About Fishing by Crissy Van Meter

Photo by NK

Photo by NK

His phone is on the table and he’s taking a piss, or something more, because he’s still in there. It’s been at least ten minutes. Usually he takes his phone with him, to entertain himself. He shops for new apps or plays Cut the Rope on the toilet. I assume this is to avoid me.

I don’t blame him.

Nothing is fun any more. We’ve got all these friends getting married and we show up to all those churches, drunk and arguing in the parking lots. The absolute dread of those stained glass windows, the way they make me feel so bad for fighting, is sometimes why we fight in the first place.

I don’t hear a sound from down the hall, a trace of toilet flushing or the rush of sink water smashing against his hands.

So I lunge for his phone.

It’s like I’m possessed. Like I need some kind of answer or excuse, I need a reason for these tiny little rages.

I know the password because we live together and he’s told me. His birthday. Easy.

I swipe it unlocked and I listen intently to see if he’s coming.

When it feels safe, I begin to wander, leaping from email to text, from app to app and then through his search history.

He’s caught me before. Some nights it annoys him, like he’s ready for a fight. It’s when he’s exhausted that he hates me digging through his phone.

Today I find porn.

Real dirty shit too. The kind that makes you wonder if you’ve been doing sex wrong since you were sixteen. And all these damn nipples are perfect and not like my crooked tits. I feel suddenly embarrassed that he must hate my body and now I want to storm down the hall, bang on the fucking door and ask why he’s looking at porn. On his phone, nonetheless.

I keep dabbing my finger on the screen, searching in and out of his daily life and reading his emails.

There’s one from his brother. The one he doesn’t talk to anymore. They’ve been talking for a week now. I add that to the list of questions I will berate him with when he exits the bathroom. Now I can’t tell which is more important, the skank porn or his little brother.

I look in his recent photos, hoping not to find any life-ruining cock shots. But now there’s all these photos of us. I see the ones he takes of me when I’m not even looking. Even if it’s bad a lot of the time, we’ve got this damn photo stream that makes us look easy. For a little bit of a second it’s easy to imagine that we fell in love.

Some nights I ask him, usually when I’ve had too many whiskeys.

“Tell me why you love me,” I say.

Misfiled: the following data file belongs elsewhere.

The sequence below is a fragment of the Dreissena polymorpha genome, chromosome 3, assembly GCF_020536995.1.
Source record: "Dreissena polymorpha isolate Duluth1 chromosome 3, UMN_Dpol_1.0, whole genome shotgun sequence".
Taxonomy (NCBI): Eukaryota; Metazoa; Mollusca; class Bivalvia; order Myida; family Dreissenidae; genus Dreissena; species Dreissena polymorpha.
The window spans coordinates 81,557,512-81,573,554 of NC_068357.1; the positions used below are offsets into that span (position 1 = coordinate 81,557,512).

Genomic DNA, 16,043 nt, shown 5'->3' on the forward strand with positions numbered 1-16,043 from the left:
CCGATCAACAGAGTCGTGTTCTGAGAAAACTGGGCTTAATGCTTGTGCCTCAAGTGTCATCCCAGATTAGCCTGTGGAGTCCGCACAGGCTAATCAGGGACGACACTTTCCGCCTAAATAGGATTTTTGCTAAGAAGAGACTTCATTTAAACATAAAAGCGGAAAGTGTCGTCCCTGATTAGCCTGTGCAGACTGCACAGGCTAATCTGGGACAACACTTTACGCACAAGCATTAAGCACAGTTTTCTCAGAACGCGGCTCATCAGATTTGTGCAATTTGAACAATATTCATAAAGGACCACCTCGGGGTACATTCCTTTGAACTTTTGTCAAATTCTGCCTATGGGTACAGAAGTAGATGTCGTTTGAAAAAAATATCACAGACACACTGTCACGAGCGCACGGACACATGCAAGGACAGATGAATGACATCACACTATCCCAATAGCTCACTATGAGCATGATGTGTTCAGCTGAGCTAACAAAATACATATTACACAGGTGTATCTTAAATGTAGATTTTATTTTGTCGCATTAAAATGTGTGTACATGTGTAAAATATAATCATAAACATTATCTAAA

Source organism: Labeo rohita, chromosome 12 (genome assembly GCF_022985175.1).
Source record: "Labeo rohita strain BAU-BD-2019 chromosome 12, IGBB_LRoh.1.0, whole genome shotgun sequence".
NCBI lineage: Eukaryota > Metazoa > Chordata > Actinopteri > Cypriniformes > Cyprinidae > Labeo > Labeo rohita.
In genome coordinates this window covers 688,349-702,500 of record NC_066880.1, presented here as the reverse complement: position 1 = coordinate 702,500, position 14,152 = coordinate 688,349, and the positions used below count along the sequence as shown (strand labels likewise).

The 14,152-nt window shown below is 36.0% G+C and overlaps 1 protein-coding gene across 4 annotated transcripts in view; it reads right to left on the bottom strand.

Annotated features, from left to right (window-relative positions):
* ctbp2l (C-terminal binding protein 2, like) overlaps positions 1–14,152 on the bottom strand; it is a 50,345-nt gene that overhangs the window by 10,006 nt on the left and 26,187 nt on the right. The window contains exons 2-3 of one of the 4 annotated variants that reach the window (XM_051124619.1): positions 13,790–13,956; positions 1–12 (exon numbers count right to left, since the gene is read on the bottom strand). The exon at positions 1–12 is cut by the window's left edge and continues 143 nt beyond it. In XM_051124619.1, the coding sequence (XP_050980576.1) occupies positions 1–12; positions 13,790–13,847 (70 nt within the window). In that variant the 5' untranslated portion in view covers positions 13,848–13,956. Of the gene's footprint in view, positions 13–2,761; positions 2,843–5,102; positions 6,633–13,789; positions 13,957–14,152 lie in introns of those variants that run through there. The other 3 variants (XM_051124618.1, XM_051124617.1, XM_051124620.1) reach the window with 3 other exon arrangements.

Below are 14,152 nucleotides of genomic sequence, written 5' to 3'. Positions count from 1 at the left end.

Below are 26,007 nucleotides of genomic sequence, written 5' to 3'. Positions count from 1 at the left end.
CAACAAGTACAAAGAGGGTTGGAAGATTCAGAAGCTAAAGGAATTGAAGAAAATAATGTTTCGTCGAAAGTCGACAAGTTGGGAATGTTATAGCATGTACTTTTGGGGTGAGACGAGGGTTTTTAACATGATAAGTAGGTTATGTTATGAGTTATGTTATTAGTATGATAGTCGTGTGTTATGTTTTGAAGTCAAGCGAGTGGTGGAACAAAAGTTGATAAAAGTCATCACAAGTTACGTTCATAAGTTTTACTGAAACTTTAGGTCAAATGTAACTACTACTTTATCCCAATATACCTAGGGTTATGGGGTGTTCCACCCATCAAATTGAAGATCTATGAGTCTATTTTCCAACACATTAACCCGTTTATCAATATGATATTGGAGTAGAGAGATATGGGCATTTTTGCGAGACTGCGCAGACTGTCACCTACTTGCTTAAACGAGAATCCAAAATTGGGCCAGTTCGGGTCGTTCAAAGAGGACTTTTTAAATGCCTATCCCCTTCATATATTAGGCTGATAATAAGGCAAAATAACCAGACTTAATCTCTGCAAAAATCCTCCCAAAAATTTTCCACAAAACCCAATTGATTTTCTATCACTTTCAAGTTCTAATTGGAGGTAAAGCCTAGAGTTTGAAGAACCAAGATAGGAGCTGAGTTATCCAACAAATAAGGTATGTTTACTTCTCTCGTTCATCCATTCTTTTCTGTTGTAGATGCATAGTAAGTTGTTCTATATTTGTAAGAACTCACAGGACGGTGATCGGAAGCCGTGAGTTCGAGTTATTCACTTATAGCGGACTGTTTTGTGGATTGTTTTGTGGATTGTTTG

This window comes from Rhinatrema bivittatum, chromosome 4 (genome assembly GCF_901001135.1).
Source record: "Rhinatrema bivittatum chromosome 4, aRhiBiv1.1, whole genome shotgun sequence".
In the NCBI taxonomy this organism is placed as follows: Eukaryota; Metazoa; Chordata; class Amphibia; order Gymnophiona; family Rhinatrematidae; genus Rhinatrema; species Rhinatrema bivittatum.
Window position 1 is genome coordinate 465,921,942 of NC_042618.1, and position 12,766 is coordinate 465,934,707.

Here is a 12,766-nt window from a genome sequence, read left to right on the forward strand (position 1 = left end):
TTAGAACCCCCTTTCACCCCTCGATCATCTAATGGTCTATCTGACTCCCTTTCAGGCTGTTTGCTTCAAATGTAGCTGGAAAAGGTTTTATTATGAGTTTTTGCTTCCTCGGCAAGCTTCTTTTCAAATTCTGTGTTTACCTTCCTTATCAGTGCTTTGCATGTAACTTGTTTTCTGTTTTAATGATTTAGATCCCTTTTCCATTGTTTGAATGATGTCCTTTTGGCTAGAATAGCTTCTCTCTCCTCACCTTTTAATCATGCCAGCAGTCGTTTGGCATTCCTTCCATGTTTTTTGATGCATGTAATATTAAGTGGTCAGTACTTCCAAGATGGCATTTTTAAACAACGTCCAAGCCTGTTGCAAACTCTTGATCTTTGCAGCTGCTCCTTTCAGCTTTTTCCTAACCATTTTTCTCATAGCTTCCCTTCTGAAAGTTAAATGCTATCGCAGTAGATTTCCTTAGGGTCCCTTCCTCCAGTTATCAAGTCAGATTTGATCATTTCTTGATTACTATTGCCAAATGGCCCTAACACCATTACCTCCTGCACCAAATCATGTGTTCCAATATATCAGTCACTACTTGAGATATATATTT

“Are you fishing?” he says.

It’s his favorite thing to ask, always. He likes it when I don’t answer.

I hear a quiet bang down the hall and I know it’s the medicine cabinet closing and now there’s a quick unlatch of the bathroom door.

There’s a new app, or somehow I’ve never seen this one.

It’s some kind of organizer that mindlessly manages to-do lists. He loves this kind of shit.

My heart is racing.

There’s a grocery list and errands.

But it’s mostly all me.

There’s my bills he’s going to pay this month and a list of my birthday present ideas. I am now exploding with joy and confusion and there are still all those pictures of pussy floating around my head. I lock the screen and arrange the phone back on the table, as if it had been lonely while he was away.

He appears with a sweaty face and he’s wiping his forehead with the good hand towel.

“Don’t use the white ones!” I say.

He lies down at my feet and turns on the television. He reaches for his phone and stares effortlessly deep into the screen.

“Are you feeling okay?” I ask.

“I think I ate something bad.”

“Why do you love me?” I ask.

He sits up and pretends to cast a fishing rod into the air. He moves his hands like he’s reeling me to him, and we’re watching the History channel again.

 

 

Crissy Van Meter lives and writes in Los Angeles, California. She received an MFA from The New School and is a journalist. Her fiction has appeared in Monkeybicycle, TROn and NANO Fiction. Her non-fiction has appeared online for ESPN, VICE and The Hairpin. She is the co-founder of FiveQuarterly.org, an online literary project out of Brooklyn, New York.

1 Comment

  • Reply March 31, 2014

    Melissa

    Really enjoyed this, can’t wait to read more from you!

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